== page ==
An aerial view of Minato, Japan, a week after a 9.0 magnitude earthquake and subsequent tsunami devastated the area. (Photo credit: Wikipedia)
For a story in progress (now available!), I was doing some research on infrasound and sea animals and hydrophonics, and I happened across this amazing and terrifying recording.
The March 11, 2011 Tōhoku earthquake off Japan, which produced a devastating tsunami killing perhaps 16,000 people, was recorded by a hydrophonic array in the Aleutian Islands, more than 900 miles away. Despite the great distance, the recorded seismic disturbance is the loudest they’ve ever captured, even louder than the nearby underwater volcanoes.
Listen all the way through to the end, when the sound simply buries the microphone. It’s terrifying. Continue reading
Portrait of a male tabby cat (Photo credit: Wikipedia)
As I checked into my Winnemucca, NV motel last night, I asked if a service dog in training could stay for free like a working service dog, instead of me paying the pet fee. (She could.) Upon learning that I’m a professional trainer, the desk clerk realized that I obviously needed an education in what service animals do. (But if I’m a trainer there with a service dog in training, wouldn’t I probably already know what service animals…. Never mind.) It included this exchange:
Clerk: “And there are even service cats! And do you know what they do? When a person is dying, a service cat is trained to get up on their chest and die with them.”
Me: “Um. /awkward blinky moment/ But they can only do that once.”
Clerk: “Right. But it happens.”
So on the final stop of my trip home, I went into the women’s restroom at the train station in Indianapolis. I found this on the wall.
He told me he was afraid of commitment with 13 tattoos on his body.
I confronted him.
“but I don’t have to worry about these tattoos leaving my body.”
/snap snap snap snap snap/ Rock on, restroom poet. Rock on.
Winter brings us pretty things. While the north apparently got some good accumulation, the Great Winter Storm turned out for us to be largely rain and slush — actually, I would have much preferred the snow — the mild temperatures did at least create some fun snow effects.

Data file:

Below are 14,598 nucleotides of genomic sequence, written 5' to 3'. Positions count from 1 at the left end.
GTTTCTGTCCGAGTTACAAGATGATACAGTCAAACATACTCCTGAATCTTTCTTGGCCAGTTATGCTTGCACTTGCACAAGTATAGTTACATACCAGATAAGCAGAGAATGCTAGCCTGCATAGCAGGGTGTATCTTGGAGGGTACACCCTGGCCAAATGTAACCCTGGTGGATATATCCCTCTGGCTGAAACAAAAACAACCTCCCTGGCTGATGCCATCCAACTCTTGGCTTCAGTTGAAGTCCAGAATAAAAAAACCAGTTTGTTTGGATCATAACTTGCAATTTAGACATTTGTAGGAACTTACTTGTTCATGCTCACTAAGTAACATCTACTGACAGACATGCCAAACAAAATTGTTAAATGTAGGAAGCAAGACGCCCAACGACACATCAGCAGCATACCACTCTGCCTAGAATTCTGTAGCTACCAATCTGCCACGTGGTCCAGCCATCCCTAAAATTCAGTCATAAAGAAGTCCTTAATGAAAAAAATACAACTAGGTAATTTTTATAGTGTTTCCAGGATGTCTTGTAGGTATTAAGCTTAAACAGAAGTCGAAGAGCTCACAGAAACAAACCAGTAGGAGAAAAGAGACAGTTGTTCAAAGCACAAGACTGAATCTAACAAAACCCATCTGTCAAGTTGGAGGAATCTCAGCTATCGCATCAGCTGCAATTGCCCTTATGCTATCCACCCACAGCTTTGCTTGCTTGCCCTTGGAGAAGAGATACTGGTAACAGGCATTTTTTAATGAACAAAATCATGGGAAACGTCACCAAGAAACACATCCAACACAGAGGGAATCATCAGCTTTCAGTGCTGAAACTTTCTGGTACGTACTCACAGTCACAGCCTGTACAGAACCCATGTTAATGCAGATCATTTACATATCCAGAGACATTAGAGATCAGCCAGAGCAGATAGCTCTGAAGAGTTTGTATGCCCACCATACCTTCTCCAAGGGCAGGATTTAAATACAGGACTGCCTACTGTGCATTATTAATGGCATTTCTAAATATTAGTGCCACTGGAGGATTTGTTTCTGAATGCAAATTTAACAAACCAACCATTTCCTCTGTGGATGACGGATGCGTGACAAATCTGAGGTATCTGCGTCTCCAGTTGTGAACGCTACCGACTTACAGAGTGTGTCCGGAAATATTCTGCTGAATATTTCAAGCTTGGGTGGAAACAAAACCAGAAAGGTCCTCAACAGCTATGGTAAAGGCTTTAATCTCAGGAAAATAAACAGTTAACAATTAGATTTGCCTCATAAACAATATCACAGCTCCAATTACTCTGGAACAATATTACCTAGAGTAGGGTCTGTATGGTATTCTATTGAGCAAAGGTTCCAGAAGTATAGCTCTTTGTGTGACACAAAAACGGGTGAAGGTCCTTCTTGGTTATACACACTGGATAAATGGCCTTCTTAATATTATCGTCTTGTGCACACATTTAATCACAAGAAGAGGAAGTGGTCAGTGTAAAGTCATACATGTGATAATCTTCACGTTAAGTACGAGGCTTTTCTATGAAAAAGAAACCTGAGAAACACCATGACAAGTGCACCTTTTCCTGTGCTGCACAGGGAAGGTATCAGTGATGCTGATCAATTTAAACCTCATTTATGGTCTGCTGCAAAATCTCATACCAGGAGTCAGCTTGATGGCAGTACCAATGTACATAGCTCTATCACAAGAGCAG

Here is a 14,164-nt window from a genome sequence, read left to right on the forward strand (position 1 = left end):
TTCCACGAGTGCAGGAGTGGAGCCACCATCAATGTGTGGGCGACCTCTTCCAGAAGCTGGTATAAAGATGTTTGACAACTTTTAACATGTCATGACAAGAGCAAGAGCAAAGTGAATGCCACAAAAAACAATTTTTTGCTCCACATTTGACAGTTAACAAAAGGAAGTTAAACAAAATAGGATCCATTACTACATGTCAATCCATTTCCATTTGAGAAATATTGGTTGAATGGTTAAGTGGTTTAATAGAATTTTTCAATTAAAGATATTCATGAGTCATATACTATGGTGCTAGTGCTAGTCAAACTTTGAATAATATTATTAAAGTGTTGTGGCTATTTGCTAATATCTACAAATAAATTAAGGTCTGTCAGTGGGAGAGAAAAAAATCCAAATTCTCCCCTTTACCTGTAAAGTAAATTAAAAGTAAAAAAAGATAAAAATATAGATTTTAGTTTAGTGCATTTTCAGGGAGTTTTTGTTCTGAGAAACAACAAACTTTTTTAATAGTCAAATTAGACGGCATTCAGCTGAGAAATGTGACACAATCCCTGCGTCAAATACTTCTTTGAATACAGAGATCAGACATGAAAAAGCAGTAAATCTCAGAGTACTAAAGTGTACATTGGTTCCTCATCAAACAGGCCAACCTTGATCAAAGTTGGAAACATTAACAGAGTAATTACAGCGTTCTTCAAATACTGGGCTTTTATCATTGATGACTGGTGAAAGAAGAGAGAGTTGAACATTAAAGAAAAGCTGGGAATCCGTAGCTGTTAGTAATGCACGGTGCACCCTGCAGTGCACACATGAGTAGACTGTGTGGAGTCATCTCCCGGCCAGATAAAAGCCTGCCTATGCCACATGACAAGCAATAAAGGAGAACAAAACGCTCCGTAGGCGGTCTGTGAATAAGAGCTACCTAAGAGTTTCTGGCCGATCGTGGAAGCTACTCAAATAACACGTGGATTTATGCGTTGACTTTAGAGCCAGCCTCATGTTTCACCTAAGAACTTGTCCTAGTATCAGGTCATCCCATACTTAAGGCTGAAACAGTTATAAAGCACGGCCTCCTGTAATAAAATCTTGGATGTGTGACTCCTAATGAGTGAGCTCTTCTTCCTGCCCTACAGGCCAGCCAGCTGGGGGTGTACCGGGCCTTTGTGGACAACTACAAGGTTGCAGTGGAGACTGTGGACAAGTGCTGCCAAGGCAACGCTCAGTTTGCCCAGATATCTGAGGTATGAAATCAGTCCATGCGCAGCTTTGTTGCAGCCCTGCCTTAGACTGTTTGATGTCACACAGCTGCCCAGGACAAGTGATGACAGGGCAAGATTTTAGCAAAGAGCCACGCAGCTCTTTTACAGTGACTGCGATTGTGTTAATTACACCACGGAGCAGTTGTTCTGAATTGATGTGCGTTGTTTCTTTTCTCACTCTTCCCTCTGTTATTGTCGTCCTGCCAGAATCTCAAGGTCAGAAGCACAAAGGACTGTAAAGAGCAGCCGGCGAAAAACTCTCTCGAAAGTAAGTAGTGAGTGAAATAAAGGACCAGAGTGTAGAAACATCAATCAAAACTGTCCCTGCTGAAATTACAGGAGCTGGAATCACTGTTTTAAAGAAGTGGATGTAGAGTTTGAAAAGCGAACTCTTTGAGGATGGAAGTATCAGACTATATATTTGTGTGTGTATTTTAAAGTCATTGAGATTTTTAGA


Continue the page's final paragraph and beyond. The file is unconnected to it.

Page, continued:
Snow sliding down the windshield, but still cohesive, coiled and then formed ribbons!
Like on this windshield, where the snow melted just enough to slip and slide, but not enough to come apart, resulting in some pretty cool snow ribbons.
I kinda wanted some heavy snow, though, so I could feel totally justified in holing up at home by a fire and catching up on blog posts, accounting, and other gets-pushed-back tasks. But I guess clear roads are better for the majority…. But for anyone else missing snow, hop over to the Yuki-Onna photos to get a chill.
In other news, I sold two short stories in January and hope to be able to announce them soon. And in other news, the groundhog apparently says we’ll have six more weeks of winter, so stock up on hot chocolate and a few more books of your favorite variety. I’m still holding out for my snow day!
Totally just an achievement post.
Last week I was traveling, spending much of my days on a bus. In the evening I found a hotel treadmill or, one lucky evening, a great trail by a river. I wanted to lift weights, but hotels don’t always offer weights. But all hotel fitness centers have a treadmill.
One night on a treadmill, I bumped up the speed to a jog. And when I was able to maintain that pace for a solid five minutes, I felt ridiculously proud of myself. (I know, I know. Go ahead and laugh. I’ll even laugh with you.)
Where I’m going with all this is, while high in a fit of optimism and fitness enthusiasm, I stumbled across a tweet warning of the imminent closure of registration for the Monumental Marathon. I hadn’t even known it was happening, but it offered a 5k. I signed up. Continue reading
I left most of the wildflowers for butterflies and other pollinators.